Tuesday, September 29, 2009

Tamils shot by army after attempting to ‘escape’ from internment camp

Sri Lankan troops opened fire on dozens of Tamil civilians as they allegedly tried to escape from internment camps where they and 280,000 others have been held since the defeat of the Tamil Tiger rebels in May.

Police said that three of the civilians suffered gunshot wounds, but a pro-Tiger website put the number at six, and said that they had been out collecting firewood rather than attempting to escape.

The army said that the civilians had pelted soldiers with stones as they tried to break free from the Manik Farm camp in the northern district of Vavuniya on Saturday.

“The army fired in self defence,” said Brigadier Udaya Nanayakkara, an army spokesman. He said that 19 of the civilians had been arrested.

The incident is one of the first undisputed examples of the Sri Lankan Army firing on civilians in the camps. It highlights the controversial status of the camps, which the Government calls “welfare villages”, and appears to violate a pledge by the army not to shoot if prisoners tried to escape.

Brigadier S. Perera, who is in charge of the camps in Vavuniya, told reporters during a recent visit that guards would “tackle to the ground” anyone trying to escape instead of firing on them with live rounds.

It was impossible to contact people inside the camps or witnesses in the surrounding area as the Government has banned independent journalists from visiting except under tight supervision by the army.

A pro-Tiger website claimed that the guards opened fire on a group of prisoners who had gone to collect firewood in the area surrounding the camp. Tamilnet said that they were forced to hunt outside the camp because of a shortage of firewood, salt and other basic necessities.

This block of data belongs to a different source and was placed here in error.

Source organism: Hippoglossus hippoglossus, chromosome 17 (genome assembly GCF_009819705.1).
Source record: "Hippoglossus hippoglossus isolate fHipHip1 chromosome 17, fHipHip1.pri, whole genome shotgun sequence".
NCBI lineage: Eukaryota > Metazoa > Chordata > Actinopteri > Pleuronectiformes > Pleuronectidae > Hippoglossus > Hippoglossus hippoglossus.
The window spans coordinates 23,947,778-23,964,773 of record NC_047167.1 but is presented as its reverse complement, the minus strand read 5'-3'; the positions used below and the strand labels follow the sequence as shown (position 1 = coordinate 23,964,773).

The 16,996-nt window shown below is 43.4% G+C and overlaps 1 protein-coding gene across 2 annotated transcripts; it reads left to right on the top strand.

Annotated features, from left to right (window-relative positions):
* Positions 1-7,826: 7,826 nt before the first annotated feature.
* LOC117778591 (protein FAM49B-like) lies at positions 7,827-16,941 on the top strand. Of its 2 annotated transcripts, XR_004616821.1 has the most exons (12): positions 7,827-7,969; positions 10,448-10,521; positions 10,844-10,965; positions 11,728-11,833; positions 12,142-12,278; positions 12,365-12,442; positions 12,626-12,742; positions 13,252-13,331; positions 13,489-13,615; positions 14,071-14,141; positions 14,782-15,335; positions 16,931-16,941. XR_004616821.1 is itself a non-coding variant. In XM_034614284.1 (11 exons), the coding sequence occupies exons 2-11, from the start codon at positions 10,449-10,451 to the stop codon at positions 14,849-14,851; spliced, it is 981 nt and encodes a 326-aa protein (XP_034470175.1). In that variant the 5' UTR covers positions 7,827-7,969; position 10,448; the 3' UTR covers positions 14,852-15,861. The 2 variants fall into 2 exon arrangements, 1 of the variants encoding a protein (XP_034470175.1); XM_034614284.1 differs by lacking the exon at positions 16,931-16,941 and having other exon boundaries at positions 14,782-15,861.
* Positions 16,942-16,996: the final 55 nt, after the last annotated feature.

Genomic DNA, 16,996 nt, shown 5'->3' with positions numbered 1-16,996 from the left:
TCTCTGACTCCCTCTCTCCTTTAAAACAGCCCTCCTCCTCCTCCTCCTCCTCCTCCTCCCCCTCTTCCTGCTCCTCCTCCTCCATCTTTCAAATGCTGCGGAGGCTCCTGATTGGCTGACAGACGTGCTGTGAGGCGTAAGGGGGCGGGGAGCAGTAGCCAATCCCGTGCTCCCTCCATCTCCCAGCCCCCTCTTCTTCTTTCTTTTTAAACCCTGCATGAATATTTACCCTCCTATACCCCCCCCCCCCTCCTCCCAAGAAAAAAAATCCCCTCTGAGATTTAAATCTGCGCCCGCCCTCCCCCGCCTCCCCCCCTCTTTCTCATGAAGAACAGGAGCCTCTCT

The incident is likely to increase pressure on the Sri Lankan Government from human rights groups and Western countries to free the remaining prisoners in the camps.

Critics say that their detention is an illegal form of collective punishment and warn that imminent monsoon rains could create health crises in the low-lying and congested camps.

The Government says that it cannot release them all until it has finished screening them to weed out former Tigers and cleared mines and other unexploded ordnance from their villages.

President Rajapaksa promised a visiting UN envoy this month that they would all be allowed home by the end of January.

Repeated pledges to that effect have been undermined recently by revelations that of 10,000 prisoners recently released, many were transferred to other camps in their home districts for further screening.

Human Rights Watch, the US-based group, urged world leaders at the UN General Assembly and the G20 summit last week to press Sri Lanka to release everyone in the camps immediately.

“The civilians locked up in these detention camps have a right to liberty now, not when the Government gets around to it,” Brad Adams, Asia director at Human Rights Watch, said.

“Sadly, the Sri Lankan Government has a track record of lying, deceiving and breaking promises to civilians displaced by the conflict,” he said. “The UN, donors and bilateral partners should demand immediate, concrete progress and not let themselves be fooled again by empty Government promises.”

Human Rights Watch also expressed concern about the fate of an estimated 10,000 former Tigers still being held in custody after the end of the 26-year Sri Lankan civil war, which claimed 80,000-100,000 lives.

The Government said yesterday that it was seeking advice from the United States on how to deal with the detained former Tigers.

Gamini Godakanda, spokesman for the Justice Ministry, said that Mohan Peiris, the Attorney-General, and the ministry secretary, Suhada Gamlath, had left for the US to study how it handled terrorist suspects.

They are expected to meet officials from the Pentagon, the State Department and the Justice Department, he said.

© Times Online

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